Herons, Raccoons & Other Predators Want Your Fish!
Disappearing fish? No, it's not a magic act. There's a good chance you have a predator visiting your pond. This is one aspect of water gardening that we have the least control over, but we're not completely helpless.
Raccoons Raccoons are generally the most common predator of our pond fish and they can be found in almost the entire United States. Raccoons are omnivores and will eat pretty much whatever food is available to them. Around the pond this means fish, frogs, even turtles. As they are primarily nocturnal, if your fish seem to disappear overnight, there is a high probability that this masked bandit is to blame. This is especially true if you see a mess left behind; pots knocked over, fish scales and fins, etc. Raccoons will fish from the shore or by wading into shallow water. While they can swim, they will typically not be able to grab fish while doing so.
Most Effective Solutions - Netting, Electric Fence, Motion Sensors
Wading Birds This group of birds includes herons, cranes, egrets, and bitterns. As the name implies these birds feed primarily while wading in shallow water. The great blue heron is one of the most notorious predators of goldfish and koi. These birds have an impressive stature at over 4’ tall with a 6’ wingspan. They move through the water so slow they can appear motionless until they are ready to strike. The sharp bill can spear a fish even larger than the bird can eat. The stealth of wading birds often leaves no sign they were ever there aside from the missing fish.
Most Effective Solutions - Netting, Fishing Line, Motion Sensors
Swooping Birds This group of birds includes hawks, owls, eagles, and kingfishers. These birds spot their prey from above and dive to attack. Kingfishers are usually the bigger threat of this group as they can actually plunge as much as 2’ deep in the water to catch a fish. The birds of prey (hawks, owls, eagles) around your pond are far more likely to be looking for frogs or rodents, but can certainly get fish as well.
Most effective Solutions - Netting, Fishing Line, Motion Sensors
Snakes While pretty much any snake can eat fish, only water loving snakes like the common water snake have adapted their skills for catching fish. This can be a tougher predator to stop and often would take catching and removing it to really solve this one. But your bigger fish should be safe from the jaws of snakes. Since the water snake is also feeding on frogs and other critters living in or near the pond, it's rare for a snake to completely deplete your fish population. Also since the snake may be feeding on rodents or other pests, you may want to ensure that they are actually bothering fish before worrying too much about its presence.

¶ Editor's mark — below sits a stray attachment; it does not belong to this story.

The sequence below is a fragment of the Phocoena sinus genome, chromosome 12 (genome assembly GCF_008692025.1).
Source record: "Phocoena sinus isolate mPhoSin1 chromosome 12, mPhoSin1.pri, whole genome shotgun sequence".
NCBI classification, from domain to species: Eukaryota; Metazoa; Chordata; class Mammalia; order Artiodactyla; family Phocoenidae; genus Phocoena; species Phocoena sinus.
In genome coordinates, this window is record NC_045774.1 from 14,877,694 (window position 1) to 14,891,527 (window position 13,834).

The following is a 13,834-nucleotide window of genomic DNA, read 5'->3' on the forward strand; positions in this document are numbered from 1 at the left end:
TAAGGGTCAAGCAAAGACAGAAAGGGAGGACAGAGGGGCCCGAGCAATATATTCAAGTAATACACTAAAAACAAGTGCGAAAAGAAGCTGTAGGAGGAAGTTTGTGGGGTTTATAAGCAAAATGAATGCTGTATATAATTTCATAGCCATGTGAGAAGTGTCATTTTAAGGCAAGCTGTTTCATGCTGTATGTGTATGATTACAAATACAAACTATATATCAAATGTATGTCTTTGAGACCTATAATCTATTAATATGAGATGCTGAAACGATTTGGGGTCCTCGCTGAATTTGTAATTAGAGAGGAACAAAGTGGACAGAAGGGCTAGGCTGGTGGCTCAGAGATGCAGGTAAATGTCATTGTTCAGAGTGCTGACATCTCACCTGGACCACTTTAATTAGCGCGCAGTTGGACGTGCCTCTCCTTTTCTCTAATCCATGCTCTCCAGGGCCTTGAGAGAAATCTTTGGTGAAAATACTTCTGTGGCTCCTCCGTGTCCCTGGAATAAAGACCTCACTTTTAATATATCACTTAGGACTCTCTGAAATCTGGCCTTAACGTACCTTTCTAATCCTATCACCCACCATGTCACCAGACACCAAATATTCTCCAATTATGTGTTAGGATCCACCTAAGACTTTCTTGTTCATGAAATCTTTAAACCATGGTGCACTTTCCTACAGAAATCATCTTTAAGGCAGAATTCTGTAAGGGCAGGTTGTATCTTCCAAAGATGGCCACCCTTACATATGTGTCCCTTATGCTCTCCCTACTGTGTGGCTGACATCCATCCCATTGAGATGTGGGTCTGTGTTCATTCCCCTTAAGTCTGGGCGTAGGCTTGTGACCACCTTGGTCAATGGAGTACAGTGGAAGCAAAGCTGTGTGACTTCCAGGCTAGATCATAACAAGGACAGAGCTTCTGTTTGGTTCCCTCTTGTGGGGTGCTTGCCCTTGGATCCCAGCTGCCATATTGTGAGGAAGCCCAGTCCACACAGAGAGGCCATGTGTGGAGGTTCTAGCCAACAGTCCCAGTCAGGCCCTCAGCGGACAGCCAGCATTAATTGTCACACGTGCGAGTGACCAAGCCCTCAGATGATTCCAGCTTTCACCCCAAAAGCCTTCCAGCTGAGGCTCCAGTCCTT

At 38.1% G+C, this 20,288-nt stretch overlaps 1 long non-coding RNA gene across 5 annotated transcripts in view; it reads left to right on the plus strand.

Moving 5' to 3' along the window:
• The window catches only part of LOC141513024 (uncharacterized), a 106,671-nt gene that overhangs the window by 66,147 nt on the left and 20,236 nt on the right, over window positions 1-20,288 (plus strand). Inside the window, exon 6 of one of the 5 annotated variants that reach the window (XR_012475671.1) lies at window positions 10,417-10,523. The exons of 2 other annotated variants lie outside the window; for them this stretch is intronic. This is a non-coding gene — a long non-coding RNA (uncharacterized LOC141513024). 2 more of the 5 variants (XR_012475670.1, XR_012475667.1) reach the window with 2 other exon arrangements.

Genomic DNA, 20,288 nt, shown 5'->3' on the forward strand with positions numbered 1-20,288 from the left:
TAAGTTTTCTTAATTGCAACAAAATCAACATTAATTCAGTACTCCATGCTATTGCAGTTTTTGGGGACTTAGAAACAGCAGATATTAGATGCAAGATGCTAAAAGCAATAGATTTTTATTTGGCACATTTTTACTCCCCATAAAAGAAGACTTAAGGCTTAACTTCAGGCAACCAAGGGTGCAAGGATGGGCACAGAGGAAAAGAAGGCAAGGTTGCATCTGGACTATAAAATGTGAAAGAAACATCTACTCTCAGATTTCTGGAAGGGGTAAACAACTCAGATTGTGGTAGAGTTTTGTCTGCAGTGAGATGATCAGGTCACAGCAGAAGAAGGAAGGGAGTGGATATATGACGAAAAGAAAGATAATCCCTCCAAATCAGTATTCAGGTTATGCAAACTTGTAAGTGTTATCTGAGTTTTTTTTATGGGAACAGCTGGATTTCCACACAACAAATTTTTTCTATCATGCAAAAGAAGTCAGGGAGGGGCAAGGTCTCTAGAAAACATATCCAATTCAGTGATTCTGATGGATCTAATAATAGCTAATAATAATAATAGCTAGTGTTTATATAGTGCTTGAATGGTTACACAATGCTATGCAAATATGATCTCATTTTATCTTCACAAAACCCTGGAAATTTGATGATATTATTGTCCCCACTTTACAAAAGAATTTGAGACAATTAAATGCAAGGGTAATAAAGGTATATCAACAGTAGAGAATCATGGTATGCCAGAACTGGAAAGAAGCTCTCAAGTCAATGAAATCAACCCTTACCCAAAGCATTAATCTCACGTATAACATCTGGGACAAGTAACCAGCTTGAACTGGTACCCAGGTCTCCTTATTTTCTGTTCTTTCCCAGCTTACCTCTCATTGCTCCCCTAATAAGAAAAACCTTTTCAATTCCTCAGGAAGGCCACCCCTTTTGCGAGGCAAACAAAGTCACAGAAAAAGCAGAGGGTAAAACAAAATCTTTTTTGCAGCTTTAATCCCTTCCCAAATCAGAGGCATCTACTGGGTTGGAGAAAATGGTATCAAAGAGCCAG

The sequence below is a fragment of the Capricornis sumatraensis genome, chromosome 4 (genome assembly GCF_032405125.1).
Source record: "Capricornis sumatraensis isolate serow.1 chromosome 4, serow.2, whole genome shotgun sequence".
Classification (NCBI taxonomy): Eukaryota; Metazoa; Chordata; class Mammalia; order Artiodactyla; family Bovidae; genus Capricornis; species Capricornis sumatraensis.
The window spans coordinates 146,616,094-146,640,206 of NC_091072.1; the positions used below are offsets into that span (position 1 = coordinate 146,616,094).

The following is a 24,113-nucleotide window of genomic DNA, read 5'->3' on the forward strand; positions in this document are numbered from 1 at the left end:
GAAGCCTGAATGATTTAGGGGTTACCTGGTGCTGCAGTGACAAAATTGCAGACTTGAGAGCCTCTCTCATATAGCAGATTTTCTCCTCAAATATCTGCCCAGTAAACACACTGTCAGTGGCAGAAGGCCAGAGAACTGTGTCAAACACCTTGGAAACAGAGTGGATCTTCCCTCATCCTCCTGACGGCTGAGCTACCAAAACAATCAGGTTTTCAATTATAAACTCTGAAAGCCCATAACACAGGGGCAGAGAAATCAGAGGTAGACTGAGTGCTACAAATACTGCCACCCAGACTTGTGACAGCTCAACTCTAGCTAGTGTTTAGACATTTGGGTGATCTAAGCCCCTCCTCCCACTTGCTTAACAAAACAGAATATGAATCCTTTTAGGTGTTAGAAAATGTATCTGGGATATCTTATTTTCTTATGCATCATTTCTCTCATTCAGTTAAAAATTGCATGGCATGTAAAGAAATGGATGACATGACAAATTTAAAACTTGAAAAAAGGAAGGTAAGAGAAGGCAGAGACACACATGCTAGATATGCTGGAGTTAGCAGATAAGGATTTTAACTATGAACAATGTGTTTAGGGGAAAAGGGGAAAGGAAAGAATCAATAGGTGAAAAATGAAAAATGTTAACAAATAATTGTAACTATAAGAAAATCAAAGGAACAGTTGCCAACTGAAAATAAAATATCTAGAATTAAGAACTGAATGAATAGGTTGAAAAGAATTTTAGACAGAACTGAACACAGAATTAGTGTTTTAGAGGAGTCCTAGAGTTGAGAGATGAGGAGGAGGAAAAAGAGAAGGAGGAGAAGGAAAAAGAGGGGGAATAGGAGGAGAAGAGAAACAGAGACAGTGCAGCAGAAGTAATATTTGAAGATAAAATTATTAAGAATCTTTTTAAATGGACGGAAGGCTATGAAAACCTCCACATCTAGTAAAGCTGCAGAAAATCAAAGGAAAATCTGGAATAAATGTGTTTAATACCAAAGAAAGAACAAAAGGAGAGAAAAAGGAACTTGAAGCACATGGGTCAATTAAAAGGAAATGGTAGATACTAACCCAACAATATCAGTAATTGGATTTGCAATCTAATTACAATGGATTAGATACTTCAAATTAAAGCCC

Most effective solutions - Removal
Frogs Yep, many of us love the frogs that visit our ponds. But they absolutely can and will prey on small fish. However, the biggest culprit is the American bullfrog. These frogs will eat just about anything they can catch including small to medium pond fish. This is another one that can be nearly impossible to prevent, so control is often catching and removing the culprits. I’ll mention here that some people intentionally introduce bullfrogs to the pond by catching or buying the tadpoles. I would advise against this. Not only can they eat fish they can also eat other wildlife in and around the pond. They will often destroy populations of other frog species and even eat small birds visiting the pond.
Most effective solutions - removal
Mink. Mink have been called water wolves due to their voraciousness as pond predators. Mink hunt primarily at night and can sometimes clean out a fish pond in a single night. They are in the weasel family and can easily weasel into most ponds. They will find a way through netting. And if they have found your pond, you can bet they will be back. As soon as you suspect a mink, adding pond dye to the water to reduce visibility in the water can help protect the remaining fish while a longer-term solution is found.
Most effective solutions - Electric Fence, Dye, Motion Sensors, Removal
Otters Like the mink, otters can be voracious and clean out a pond quickly. While mink tend to hunt solo, otters often come in groups.
Most effective solutions - Electric Fence, Dye, Motion Sensors, Removal
Cats We had to add this one due to the sheer number of people who come to us with woes of the neighbor’s cat eating their fish. While it is certainly possible for a cat to catch our pond fish, it is pretty rare. That feline may visit the pond and show interest in the fish, but the fear of water is usually strong enough to deter them. If you suspect a cat as the culprit, it’s more likely to be a raccoon or another animal.
While this list of potential pond predators is not exhaustive, it covers the most common problem animals. If you have trouble with another animal, the best solutions are likely the same as the most similar animal described.
Methods of Control